The solution? The sales rep needs the tools to separate tire-kickers from buyers and an approach to obtain executive sponsorship early in the sales cycle.  Learn to qualify your prospects out, not qualify them in. The top rep learns to ask the hard questions up-front, to save resources for real opportunities. NO is an acceptable response from a buyer. Going for the NO requires a tremendous paradigm shift for most sales people, but it can take all the pressure off the rep and increase her/his productivity. The prospect is also a beneficiary because it makes the process feel more like buying than being sold.

Reason #3 Sales people talk too much. 

A sales VP recently told us, “My sales reps listening skills aren’t where they need to be – someone says something and they don’t find out the real reason or intent behind the question, which leaves the prospect feeling like my salespeople don’t understand them or their issues.  Of course, when we sent them to the College of Product Knowledge, filling them with features and benefits and then sent them out to make their quotas, we should have expected this result.” The marketing department has given the sales team the company line “extensible, scalable, user-friendly all from an industry leader.” So what’s the problem telling our story?

First, people buy for their reasons, not the sales rep’s reasons. Second, most high-tech companies feature and benefit presentations sound the same to the buyer, and when they sound the same, low price becomes the determining factor in getting the business.

The solution? Asking questions is the answer. Learn to ask questions and stop pitching. Teach your sales people the 70/30 rule; your prospective customer should be talking 70% of the time and the sales rep should be talking 30% OR LESS.

Reason #4 Salespeople focus on price and want discounts for every deal. 

Price is never the real issue! If you don’t believe this yourself, call us so we can show you why it’s true. Salespeople focus on price because it’s often the first thing the buyer asks about. Yet study after study confirms that quality and services are almost always more important than price. Price is never the main reason for getting and keeping business. People buy your products and services to solve a problem they have or to change something.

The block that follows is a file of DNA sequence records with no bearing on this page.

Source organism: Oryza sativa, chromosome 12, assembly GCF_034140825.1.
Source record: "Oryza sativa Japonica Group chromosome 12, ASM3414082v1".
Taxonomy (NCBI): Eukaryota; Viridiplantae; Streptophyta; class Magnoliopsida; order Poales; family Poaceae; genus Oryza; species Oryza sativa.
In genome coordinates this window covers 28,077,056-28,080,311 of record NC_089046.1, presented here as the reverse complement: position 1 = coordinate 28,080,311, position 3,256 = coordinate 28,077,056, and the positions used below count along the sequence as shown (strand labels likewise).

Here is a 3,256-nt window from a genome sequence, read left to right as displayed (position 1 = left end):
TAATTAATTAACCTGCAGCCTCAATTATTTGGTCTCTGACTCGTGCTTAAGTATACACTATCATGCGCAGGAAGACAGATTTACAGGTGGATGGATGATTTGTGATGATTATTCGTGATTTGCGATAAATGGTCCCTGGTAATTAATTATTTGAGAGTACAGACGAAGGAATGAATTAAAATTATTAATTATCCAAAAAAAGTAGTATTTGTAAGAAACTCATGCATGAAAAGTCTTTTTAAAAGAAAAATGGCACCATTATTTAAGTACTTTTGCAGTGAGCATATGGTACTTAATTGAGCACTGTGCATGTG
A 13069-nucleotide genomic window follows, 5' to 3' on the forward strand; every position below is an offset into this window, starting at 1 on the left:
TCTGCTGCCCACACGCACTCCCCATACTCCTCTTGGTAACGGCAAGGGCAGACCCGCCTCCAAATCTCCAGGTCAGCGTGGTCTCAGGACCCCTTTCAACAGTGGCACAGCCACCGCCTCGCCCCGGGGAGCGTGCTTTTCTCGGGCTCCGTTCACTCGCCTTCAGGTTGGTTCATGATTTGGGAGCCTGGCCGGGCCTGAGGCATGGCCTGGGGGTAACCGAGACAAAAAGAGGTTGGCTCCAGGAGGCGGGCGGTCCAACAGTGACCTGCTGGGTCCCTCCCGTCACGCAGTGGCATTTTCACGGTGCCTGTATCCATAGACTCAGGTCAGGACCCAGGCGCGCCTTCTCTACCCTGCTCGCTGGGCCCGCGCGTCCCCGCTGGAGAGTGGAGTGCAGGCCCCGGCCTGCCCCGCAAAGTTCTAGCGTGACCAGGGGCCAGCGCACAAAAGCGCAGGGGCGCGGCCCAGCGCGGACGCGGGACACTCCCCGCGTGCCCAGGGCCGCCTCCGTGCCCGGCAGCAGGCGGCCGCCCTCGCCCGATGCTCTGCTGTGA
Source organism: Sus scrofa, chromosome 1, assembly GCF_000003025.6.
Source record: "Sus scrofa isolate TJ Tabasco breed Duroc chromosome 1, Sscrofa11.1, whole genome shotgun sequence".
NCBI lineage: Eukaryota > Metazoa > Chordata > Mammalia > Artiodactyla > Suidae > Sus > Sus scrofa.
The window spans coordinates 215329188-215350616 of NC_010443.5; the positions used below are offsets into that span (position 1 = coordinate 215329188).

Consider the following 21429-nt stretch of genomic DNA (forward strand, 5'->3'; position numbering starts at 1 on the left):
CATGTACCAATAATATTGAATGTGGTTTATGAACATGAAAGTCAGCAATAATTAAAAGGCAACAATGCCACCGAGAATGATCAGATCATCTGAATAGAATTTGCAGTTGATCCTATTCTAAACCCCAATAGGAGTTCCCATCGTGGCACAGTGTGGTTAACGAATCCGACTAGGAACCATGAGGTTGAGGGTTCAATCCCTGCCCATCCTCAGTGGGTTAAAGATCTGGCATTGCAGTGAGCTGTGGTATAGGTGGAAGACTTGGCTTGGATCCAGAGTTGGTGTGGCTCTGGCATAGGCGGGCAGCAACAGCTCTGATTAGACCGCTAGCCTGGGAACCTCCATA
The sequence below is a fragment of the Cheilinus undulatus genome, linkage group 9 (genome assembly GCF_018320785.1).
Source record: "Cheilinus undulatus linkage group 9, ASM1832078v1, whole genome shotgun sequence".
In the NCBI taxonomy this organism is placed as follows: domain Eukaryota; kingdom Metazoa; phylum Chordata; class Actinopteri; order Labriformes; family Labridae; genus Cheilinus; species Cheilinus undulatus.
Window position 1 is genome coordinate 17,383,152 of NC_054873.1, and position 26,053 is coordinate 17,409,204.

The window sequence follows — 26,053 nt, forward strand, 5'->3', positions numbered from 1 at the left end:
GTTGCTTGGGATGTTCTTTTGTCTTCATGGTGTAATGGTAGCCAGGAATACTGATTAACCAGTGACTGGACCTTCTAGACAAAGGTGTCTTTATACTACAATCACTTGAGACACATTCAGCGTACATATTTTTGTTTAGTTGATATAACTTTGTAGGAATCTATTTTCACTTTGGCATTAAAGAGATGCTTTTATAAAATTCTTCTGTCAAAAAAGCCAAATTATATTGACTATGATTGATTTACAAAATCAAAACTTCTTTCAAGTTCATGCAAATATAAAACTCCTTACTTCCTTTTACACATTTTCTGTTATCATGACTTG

The solution? If you are effective in asking questions and getting to real issues, price should not be the determining factor in winning and losing, and you can sell at a premium over your competitor’s price.

Reason #5 Product training is over emphasized and product knowledge miss-used, therefore, selling becomes presenting. 

Most sales training focuses on product knowledge. In fact, 80% of training provided for direct sales people and channel partners is product-oriented. Sales people, once filled with product features and benefits, are eager to share this information and become demo Dan or Dolly. The focus then becomes totally on your product or service and not on the buyer and her/his problem, where it belongs.

The solution? Provide a systematic approach to selling so your salespeople can lead the buyer/seller dance; help buyers clearly define their problems and co-build solutions that exactly fit their needs. Product knowledge is important, but how it’s used at each phase of the buying process is key.

Reason #6 Salespeople fail to get prospects to reveal budgets up front. 

Most people are uncomfortable talking about money. Discussing money is sometimes seen as intrusive and is an unpleasant task people avoid. Many high tech sales people avoiding talk of money, fax over a quote to communicate the price to their prospect. Sales people can’t afford this common malady.

The solution? Knowing whether there is money up-front will help the salesperson distinguish between the prospect who is ready to solve a problem from the one who is not committed. Comfortably talking about money is a key to the executive suite, where projects are evaluated based on bottom line impact. You need to find out two things about money:

– How much the problem is costing the buyer?

– How much they would be willing to invest to solve the problem.

Without this information, your price will always be too high.

Reason #7 Salespeople fail to get firm commitments from buyers.

Salespeople are often very willing to jump at the opportunity to do a proposal, presentation, demo, etc. This approach is incredibly time-consuming and resource intensive. How many bids and proposals has your firm sent out over the last twelve months that resulted in nothing? How much does it cost you on an annual basis in misspent sales time, S.E. time, trial software, loaner equipment, bid and proposal efforts, etc.? High-tech sales managers often contribute to the problem by monitoring the wrong statistics – quotes sent, meetings held, and proposals outstanding. They are driving lots of activity, but gaining few results.